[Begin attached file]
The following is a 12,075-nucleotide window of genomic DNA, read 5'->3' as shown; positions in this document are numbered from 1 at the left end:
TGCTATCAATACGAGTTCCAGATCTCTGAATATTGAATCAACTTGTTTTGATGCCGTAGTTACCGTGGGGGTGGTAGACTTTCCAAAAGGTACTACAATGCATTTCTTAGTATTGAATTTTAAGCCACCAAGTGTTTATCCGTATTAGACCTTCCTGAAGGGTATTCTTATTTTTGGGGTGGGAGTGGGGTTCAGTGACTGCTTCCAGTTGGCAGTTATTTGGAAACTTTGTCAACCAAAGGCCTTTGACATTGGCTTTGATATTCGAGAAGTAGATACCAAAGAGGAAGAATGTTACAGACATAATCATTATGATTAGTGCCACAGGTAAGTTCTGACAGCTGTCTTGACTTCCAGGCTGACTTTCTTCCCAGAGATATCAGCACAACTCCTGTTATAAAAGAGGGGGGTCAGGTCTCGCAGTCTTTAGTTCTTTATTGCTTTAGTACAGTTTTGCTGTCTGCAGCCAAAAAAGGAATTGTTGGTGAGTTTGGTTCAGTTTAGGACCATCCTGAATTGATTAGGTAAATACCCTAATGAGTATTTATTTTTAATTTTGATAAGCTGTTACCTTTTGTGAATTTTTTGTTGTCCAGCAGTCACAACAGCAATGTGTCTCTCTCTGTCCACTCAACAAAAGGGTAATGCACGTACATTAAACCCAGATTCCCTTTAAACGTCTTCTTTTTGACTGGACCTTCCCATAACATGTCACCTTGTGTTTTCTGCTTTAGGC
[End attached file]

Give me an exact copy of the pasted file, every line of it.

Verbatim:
The following is a 12,075-nucleotide window of genomic DNA, read 5'->3' as shown; positions in this document are numbered from 1 at the left end:
TGCTATCAATACGAGTTCCAGATCTCTGAATATTGAATCAACTTGTTTTGATGCCGTAGTTACCGTGGGGGTGGTAGACTTTCCAAAAGGTACTACAATGCATTTCTTAGTATTGAATTTTAAGCCACCAAGTGTTTATCCGTATTAGACCTTCCTGAAGGGTATTCTTATTTTTGGGGTGGGAGTGGGGTTCAGTGACTGCTTCCAGTTGGCAGTTATTTGGAAACTTTGTCAACCAAAGGCCTTTGACATTGGCTTTGATATTCGAGAAGTAGATACCAAAGAGGAAGAATGTTACAGACATAATCATTATGATTAGTGCCACAGGTAAGTTCTGACAGCTGTCTTGACTTCCAGGCTGACTTTCTTCCCAGAGATATCAGCACAACTCCTGTTATAAAAGAGGGGGGTCAGGTCTCGCAGTCTTTAGTTCTTTATTGCTTTAGTACAGTTTTGCTGTCTGCAGCCAAAAAAGGAATTGTTGGTGAGTTTGGTTCAGTTTAGGACCATCCTGAATTGATTAGGTAAATACCCTAATGAGTATTTATTTTTAATTTTGATAAGCTGTTACCTTTTGTGAATTTTTTGTTGTCCAGCAGTCACAACAGCAATGTGTCTCTCTCTGTCCACTCAACAAAAGGGTAATGCACGTACATTAAACCCAGATTCCCTTTAAACGTCTTCTTTTTGACTGGACCTTCCCATAACATGTCACCTTGTGTTTTCTGCTTTAGGC